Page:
Mines without miners?

Not quite. Still, a technology boom in robots, drones, driverless trucks and unmanned trains is beginning to reshape one of the world's most labour-intensive industries, allowing development of mines in regions once thought too dangerous or remote to exploit.

Already about 200 driverless haul trucks are working iron ore mines, mainly in Australia. Meanwhile, mining giant Rio Tinto, which funds one of the world's largest non-military robotics programmes, will soon use unmanned trains to deliver cargo to the coast and set drones aloft at its remote mines.

Drones can monitor stockpiles, map exploration targets and track equipment and will eventually deliver parcels, according to consultancy Accenture - and on a schedule far ahead of that envisioned by Amazon.com's Jeff Bezos, who one day wants Amazon's books and DVDs delivered to customers via miniature helicopters.

"Come and see me in about October," says John McGagh, head of innovation at Rio Tinto in Brisbane, where staff use the world's largest multi-content touchscreen to monitor mining operations from Utah to Queensland.

"You will see drones flying around. That's not so long away."

Technological advances in the development of drones and robots will help create mines of the future in remote locations such as Mongolia that can be directed from control rooms in the US and Australia. BHP Billiton, the world's biggest miner, Anglo American and Rio are all in this automated global high-tech race, betting new equipment will help cut costs and improve returns as well as allowing them to exploit deposits so far considered too complex or too dangerous for humans.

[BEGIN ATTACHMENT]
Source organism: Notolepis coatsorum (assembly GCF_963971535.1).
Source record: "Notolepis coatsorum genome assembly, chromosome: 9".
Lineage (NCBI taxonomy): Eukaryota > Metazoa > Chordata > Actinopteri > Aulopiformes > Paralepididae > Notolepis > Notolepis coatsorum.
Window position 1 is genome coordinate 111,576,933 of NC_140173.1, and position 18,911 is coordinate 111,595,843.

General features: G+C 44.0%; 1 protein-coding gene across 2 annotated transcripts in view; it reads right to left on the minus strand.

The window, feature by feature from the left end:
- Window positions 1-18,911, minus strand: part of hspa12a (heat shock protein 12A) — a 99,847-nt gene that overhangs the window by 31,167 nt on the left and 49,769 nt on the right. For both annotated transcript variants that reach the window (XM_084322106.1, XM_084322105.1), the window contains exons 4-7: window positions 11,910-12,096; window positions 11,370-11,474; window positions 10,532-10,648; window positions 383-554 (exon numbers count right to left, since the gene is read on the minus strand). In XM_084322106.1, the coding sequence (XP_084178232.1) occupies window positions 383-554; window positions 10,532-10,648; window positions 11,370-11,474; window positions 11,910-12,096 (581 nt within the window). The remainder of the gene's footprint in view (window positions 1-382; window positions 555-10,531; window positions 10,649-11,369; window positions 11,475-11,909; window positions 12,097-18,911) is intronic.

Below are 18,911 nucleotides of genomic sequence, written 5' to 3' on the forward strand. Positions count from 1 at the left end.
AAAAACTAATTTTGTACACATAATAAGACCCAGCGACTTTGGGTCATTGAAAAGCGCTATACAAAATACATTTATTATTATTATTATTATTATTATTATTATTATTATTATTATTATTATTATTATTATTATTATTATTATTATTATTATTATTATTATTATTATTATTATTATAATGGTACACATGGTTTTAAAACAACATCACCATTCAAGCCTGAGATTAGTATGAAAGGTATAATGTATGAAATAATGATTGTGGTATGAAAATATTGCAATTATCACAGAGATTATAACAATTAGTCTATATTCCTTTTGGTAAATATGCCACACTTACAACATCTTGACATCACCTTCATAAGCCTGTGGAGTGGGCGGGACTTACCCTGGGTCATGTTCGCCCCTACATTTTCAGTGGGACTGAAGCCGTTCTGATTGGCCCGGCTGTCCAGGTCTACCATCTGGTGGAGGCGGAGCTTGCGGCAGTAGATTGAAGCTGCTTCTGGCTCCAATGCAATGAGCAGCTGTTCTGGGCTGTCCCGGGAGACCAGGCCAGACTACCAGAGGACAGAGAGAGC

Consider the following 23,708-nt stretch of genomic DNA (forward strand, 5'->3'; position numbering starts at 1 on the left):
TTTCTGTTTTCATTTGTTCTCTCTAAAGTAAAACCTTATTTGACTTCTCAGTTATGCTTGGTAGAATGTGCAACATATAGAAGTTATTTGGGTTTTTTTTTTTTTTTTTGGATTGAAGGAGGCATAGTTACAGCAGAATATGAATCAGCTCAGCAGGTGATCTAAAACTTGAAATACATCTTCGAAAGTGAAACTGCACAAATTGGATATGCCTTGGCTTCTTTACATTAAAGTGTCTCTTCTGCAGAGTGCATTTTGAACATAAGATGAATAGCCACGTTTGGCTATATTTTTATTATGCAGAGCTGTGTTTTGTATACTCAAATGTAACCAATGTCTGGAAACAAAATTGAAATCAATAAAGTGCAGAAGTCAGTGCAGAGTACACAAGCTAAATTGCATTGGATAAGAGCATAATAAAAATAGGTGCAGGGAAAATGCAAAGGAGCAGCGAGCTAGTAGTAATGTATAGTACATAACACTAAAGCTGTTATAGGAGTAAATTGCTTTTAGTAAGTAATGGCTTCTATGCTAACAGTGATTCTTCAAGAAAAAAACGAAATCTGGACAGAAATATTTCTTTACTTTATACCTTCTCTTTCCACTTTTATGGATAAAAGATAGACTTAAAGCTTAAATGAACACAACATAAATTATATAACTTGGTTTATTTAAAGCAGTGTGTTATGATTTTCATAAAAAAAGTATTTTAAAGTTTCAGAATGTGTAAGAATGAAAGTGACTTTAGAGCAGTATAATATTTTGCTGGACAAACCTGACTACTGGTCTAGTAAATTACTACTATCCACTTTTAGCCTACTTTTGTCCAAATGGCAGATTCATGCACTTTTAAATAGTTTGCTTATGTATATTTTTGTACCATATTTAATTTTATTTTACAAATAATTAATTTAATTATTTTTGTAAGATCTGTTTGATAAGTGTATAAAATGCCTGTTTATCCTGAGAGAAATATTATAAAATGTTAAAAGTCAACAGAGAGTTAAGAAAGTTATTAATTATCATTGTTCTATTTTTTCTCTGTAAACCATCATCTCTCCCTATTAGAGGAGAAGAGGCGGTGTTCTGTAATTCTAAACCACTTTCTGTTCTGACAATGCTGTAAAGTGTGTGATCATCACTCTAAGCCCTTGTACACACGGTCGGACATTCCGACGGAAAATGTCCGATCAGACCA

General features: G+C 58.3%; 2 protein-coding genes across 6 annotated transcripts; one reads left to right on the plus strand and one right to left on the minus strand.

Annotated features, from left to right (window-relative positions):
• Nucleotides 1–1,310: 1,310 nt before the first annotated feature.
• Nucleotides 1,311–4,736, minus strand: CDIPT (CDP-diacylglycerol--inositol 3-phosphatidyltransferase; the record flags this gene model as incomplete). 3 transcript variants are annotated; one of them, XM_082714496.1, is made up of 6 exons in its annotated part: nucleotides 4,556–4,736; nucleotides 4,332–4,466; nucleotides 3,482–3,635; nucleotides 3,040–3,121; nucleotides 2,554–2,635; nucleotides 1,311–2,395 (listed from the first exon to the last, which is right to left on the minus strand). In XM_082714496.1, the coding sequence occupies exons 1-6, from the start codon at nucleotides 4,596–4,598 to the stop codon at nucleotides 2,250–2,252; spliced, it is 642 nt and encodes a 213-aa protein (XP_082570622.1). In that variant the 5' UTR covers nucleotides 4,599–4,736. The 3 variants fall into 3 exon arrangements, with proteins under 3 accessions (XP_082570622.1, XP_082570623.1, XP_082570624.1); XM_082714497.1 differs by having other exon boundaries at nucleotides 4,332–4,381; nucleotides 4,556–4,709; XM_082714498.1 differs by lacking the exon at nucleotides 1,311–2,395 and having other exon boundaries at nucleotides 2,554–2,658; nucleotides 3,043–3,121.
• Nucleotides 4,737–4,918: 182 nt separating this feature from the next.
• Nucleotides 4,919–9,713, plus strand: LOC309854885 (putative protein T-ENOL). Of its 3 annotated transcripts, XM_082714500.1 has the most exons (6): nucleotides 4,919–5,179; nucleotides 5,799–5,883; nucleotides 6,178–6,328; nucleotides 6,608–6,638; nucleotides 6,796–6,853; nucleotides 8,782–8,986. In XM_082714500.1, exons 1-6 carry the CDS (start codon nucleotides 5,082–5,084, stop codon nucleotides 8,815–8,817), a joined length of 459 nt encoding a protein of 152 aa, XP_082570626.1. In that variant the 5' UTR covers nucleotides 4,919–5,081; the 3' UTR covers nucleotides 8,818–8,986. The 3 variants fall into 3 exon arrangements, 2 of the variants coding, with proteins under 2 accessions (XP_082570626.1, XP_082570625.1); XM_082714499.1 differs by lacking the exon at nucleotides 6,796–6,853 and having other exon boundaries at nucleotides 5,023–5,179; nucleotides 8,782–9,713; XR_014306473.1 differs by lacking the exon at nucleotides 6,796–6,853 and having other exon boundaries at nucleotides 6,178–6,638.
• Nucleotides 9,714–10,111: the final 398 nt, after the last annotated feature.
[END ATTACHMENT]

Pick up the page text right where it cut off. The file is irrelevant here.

While drones swarm overhead, the mines of 2030 may also see scuttling robots which map underground chambers to within a millimetre of detail with lasers or use automated drills to separate waste from valuable ore as they burrow into rock. At waste dumps, so-called molecular sponges created from crab shells will be used to extract every last metal particle.

"Drones will be able to shorten supply chains, and will change your ability to monitor, track and manage the key aspects of your mining business that are time-critical in remote places," says Nigel Court, Perth-based natural resources industry leader for Asia Pacific at Accenture. "One of the great things we'll see with drones is immediate spare part delivery, literally within hours, where right now it can take days."

Source: The New Zealand Herald - see full article